Following pressure from the Rainbow PUSH Coalition, Apple, Facebook, Google and several other companies released diversity reports for the first time last year. The majority of most companies’ employees were white, including Apple at 55%, Facebook at 57%, and Google at 61%. All three of those companies’ workforces were also about 70% male.
So are Apple and other tech companies cynically paying lip service to an iconic civil rights leader without backing it up with real actions? While there’s no doubt that Apple and most other tech companies have a long ways to go in achieving a more diverse workforce, making the Martin Luther King, Jr. Day holiday a mandatory paid day off may not necessarily be the best way to implement change.
Apple CEO Tim Cook has already noted he is “not satisfied with the numbers” in the Apple’s diversity report and wrote that the company is “committed to being as innovative in advancing diversity as we are in developing our products.” Although the upper echelons of Apple’s leadership may still lack diversity, the company has made improvements over the past several years with the hiring of former Environmental Protection Agency (EPA) chief Lisa Jackson in 2013 and the promotion of Denise Young Smith to VP of worldwide human resources in 2014. Last year, Apple also revised its “Nominating and Corporate Governance Committee Charter” to include a commitment to seek out “highly qualified women and individuals from minority groups to include in the pool from which Board nominees are chosen.”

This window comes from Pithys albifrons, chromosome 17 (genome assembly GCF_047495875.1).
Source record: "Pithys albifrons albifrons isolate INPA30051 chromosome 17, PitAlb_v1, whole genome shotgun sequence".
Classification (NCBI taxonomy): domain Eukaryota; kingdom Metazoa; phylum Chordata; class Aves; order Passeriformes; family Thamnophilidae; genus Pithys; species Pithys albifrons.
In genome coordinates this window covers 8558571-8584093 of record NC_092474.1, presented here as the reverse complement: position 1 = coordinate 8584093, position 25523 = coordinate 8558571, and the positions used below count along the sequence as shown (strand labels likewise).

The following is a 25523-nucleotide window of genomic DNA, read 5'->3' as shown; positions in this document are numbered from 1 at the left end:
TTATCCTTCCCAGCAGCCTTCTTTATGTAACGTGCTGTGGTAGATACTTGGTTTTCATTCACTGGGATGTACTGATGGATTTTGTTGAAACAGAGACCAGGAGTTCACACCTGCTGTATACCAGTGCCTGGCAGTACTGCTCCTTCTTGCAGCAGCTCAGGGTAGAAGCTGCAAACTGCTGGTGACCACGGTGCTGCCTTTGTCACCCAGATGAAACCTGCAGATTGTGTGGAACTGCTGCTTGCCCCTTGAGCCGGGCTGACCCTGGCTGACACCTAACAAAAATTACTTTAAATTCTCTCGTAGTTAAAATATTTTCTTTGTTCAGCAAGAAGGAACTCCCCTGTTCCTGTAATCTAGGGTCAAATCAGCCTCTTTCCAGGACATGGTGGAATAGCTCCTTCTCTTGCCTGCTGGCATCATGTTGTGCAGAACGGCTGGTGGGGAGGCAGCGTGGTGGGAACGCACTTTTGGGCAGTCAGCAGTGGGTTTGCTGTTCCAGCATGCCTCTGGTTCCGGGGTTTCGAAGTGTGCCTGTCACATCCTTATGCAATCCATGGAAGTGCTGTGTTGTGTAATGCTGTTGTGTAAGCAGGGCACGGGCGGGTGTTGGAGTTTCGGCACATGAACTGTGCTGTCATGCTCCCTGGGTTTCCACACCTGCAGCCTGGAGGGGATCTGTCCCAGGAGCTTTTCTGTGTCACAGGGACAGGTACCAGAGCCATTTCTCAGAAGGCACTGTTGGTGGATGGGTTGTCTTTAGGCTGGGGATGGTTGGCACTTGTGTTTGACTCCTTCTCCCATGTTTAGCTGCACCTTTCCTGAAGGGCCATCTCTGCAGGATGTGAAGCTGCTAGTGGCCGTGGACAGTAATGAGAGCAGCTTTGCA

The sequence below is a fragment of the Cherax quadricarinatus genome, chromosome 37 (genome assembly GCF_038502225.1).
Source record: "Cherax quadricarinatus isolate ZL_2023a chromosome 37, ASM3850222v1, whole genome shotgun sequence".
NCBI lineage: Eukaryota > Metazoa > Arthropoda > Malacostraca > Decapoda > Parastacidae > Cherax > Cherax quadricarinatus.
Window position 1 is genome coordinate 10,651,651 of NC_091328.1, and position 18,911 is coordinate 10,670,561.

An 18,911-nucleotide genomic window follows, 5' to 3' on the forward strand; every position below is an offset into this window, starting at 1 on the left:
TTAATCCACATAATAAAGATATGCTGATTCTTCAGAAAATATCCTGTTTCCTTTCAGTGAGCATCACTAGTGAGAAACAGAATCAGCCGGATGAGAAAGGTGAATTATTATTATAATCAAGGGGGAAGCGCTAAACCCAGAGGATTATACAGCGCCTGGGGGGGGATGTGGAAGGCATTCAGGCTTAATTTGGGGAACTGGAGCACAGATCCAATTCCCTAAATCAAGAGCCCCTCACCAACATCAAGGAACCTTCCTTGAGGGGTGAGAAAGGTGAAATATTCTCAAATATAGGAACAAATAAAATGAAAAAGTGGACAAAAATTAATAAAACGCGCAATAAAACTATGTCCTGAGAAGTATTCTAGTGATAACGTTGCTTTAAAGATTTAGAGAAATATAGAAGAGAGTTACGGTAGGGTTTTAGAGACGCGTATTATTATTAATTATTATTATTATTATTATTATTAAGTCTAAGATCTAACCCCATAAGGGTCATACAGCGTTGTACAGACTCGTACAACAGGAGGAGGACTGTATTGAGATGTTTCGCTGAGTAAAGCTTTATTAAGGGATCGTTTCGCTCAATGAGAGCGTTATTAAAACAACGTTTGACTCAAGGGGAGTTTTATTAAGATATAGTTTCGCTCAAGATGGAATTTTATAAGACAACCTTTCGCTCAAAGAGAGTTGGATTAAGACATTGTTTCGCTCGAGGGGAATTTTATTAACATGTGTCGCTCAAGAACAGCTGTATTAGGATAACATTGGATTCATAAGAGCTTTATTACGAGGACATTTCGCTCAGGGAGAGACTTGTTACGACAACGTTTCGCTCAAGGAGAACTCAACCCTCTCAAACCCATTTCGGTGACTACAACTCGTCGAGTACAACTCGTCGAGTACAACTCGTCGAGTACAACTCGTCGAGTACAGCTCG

So should tech companies make a paid Martin Luther King, Jr. Day holiday part of the industry’s overall efforts to improve diversity? In the case of Apple, a company that has actively promoted itself with King’s image, it does seem odd to keep its doors open during the holiday that bears the civil rights activist’s name. On the other hand, Apple and Microsoft – two companies that don’t shut down for the holiday – both promote King’s legacy in other ways. According to USA Today, Microsoft features a program that encourages its employees to perform volunteer work, although it’s not clear what this program involves.
Similarly, according to an internal Apple email obtained by the San Jose Mercury News, Apple is actively encouraging its employees to volunteer over the next several months. “As we reflect on the significance of Dr. King’s contributions, there is no greater way to celebrate his legacy than to serve the communities where we live and work,” wrote Apple’s Denise Young Smith. “In his honor, we are doubling our Matching Gifts program for the time you volunteer from January 19 until the end of the quarter on March 28. This means for every hour you serve, we’ll contribute $50 to the eligible organization you’ve chosen. I encourage all of you to work with your managers to find time in your busy schedules, either as a team or as individuals, to serve.”
Although it would be ideal if this charitable program was paired with a paid day off to perform volunteer work, it should be noted that Apple’s program may be more closely aligned with the true spirit of Martin Luther King, Jr. Day than a simple paid day off. As the MLK quote cited by Cook in his op-ed piece states, “Life’s most persistent and urgent question is, ‘What are you doing for others?’”